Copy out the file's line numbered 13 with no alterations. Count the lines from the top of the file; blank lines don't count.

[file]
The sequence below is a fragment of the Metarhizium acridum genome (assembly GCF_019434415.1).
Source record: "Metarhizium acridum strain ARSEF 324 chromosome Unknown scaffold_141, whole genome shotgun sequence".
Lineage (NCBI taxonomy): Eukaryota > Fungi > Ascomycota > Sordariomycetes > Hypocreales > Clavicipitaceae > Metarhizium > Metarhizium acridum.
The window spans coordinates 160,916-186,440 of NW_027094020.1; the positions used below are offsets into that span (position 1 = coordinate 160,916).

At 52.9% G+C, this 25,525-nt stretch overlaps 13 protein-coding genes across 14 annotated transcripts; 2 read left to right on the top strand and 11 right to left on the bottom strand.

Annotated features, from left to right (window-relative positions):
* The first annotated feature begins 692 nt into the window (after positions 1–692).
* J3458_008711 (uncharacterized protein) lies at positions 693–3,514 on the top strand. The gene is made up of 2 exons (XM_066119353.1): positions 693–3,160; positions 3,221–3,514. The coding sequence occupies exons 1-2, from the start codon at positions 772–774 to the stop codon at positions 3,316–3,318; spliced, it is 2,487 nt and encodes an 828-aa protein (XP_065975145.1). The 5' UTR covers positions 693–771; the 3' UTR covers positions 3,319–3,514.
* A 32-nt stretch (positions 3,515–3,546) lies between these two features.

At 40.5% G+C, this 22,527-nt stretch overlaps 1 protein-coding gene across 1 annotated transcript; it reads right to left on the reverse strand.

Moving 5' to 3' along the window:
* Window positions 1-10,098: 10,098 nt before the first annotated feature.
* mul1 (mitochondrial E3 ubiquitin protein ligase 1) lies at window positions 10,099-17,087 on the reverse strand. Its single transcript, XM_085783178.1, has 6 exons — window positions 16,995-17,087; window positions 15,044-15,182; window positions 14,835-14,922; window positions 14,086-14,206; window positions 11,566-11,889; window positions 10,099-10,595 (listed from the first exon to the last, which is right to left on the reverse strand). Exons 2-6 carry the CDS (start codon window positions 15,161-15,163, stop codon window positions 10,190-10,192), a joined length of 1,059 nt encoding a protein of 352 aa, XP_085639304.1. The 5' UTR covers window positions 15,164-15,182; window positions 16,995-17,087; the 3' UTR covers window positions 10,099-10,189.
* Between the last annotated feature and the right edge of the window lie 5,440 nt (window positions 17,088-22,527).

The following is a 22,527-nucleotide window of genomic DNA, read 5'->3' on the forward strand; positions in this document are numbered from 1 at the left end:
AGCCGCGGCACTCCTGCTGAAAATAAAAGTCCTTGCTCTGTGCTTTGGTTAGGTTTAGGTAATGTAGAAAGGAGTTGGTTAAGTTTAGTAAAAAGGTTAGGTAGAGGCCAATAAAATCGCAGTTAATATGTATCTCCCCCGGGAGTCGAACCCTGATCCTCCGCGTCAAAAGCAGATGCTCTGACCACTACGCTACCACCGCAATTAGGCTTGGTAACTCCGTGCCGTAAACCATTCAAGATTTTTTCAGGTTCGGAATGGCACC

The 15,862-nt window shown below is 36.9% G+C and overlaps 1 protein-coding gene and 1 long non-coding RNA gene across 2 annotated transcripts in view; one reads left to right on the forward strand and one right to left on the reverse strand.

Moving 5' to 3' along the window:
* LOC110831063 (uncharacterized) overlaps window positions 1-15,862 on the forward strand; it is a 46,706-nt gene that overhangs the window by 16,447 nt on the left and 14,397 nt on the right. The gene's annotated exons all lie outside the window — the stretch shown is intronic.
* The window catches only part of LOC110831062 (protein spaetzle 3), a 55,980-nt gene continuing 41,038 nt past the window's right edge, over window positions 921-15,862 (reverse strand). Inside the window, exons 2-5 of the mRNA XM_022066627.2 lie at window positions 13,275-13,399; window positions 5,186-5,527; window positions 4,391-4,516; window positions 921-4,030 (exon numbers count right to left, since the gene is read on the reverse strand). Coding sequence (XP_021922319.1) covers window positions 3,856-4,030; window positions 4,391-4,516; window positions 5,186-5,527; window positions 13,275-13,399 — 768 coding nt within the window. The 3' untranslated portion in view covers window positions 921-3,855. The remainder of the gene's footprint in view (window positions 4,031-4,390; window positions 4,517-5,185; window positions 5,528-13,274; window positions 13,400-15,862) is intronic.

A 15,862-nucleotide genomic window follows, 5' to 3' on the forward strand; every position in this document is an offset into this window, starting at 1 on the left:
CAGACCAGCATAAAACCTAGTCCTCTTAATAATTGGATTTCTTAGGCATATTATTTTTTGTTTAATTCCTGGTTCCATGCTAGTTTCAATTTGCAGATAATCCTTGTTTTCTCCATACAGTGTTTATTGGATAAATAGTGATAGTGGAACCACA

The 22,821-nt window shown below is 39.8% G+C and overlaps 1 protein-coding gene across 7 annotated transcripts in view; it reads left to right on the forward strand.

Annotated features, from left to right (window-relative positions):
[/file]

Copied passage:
* mul1 (mitochondrial E3 ubiquitin protein ligase 1) lies at window positions 10,099-17,087 on the reverse strand. Its single transcript, XM_085783178.1, has 6 exons — window positions 16,995-17,087; window positions 15,044-15,182; window positions 14,835-14,922; window positions 14,086-14,206; window positions 11,566-11,889; window positions 10,099-10,595 (listed from the first exon to the last, which is right to left on the reverse strand). Exons 2-6 carry the CDS (start codon window positions 15,161-15,163, stop codon window positions 10,190-10,192), a joined length of 1,059 nt encoding a protein of 352 aa, XP_085639304.1. The 5' UTR covers window positions 15,164-15,182; window positions 16,995-17,087; the 3' UTR covers window positions 10,099-10,189.